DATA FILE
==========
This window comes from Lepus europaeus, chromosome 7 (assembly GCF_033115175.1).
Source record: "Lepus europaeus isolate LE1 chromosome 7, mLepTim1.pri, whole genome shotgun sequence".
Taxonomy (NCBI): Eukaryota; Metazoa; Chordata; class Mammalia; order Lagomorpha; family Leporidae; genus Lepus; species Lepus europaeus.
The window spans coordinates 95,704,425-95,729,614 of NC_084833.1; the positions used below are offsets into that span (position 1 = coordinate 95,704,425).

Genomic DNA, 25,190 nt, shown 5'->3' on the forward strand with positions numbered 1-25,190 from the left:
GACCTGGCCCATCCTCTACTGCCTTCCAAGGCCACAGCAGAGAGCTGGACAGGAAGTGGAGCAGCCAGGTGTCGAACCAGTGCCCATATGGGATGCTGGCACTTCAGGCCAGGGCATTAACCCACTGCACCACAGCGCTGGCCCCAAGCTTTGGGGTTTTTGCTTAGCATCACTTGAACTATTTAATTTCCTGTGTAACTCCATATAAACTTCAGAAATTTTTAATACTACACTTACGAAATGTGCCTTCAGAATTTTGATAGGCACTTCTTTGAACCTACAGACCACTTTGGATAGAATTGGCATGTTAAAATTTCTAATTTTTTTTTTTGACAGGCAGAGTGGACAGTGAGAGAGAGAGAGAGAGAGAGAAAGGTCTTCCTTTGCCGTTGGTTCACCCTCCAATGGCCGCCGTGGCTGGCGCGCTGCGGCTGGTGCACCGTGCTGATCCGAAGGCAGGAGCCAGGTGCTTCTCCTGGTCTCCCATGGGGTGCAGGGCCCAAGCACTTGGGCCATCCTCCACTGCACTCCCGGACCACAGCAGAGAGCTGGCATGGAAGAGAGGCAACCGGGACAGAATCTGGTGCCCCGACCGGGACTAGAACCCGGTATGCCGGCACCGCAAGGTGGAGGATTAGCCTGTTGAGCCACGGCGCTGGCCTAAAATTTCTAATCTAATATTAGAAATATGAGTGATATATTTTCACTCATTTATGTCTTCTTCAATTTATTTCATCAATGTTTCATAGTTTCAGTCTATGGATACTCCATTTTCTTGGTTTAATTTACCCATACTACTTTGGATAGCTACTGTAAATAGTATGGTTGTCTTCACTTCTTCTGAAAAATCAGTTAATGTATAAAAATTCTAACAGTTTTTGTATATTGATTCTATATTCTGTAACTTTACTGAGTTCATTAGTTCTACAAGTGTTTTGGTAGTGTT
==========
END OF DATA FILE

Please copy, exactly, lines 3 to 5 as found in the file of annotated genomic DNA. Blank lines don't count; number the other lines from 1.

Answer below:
Taxonomy (NCBI): Eukaryota; Metazoa; Chordata; class Mammalia; order Lagomorpha; family Leporidae; genus Lepus; species Lepus europaeus.
The window spans coordinates 95,704,425-95,729,614 of NC_084833.1; the positions used below are offsets into that span (position 1 = coordinate 95,704,425).

Genomic DNA, 25,190 nt, shown 5'->3' on the forward strand with positions numbered 1-25,190 from the left: